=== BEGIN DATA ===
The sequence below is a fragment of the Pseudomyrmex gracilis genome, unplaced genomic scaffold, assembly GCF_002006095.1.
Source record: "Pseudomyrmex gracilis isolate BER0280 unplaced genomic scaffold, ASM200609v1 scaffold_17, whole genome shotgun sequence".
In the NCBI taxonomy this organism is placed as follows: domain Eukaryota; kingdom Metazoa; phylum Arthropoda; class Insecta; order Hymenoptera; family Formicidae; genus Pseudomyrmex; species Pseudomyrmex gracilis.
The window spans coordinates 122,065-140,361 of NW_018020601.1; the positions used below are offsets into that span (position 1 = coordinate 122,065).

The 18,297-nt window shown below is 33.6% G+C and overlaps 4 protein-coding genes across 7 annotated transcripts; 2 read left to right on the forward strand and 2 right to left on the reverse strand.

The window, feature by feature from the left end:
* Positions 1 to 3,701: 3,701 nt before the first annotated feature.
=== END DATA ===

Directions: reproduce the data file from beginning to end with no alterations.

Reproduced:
The sequence below is a fragment of the Pseudomyrmex gracilis genome, unplaced genomic scaffold, assembly GCF_002006095.1.
Source record: "Pseudomyrmex gracilis isolate BER0280 unplaced genomic scaffold, ASM200609v1 scaffold_17, whole genome shotgun sequence".
In the NCBI taxonomy this organism is placed as follows: domain Eukaryota; kingdom Metazoa; phylum Arthropoda; class Insecta; order Hymenoptera; family Formicidae; genus Pseudomyrmex; species Pseudomyrmex gracilis.
The window spans coordinates 122,065-140,361 of NW_018020601.1; the positions used below are offsets into that span (position 1 = coordinate 122,065).

The 18,297-nt window shown below is 33.6% G+C and overlaps 4 protein-coding genes across 7 annotated transcripts; 2 read left to right on the forward strand and 2 right to left on the reverse strand.

The window, feature by feature from the left end:
* Positions 1 to 3,701: 3,701 nt before the first annotated feature.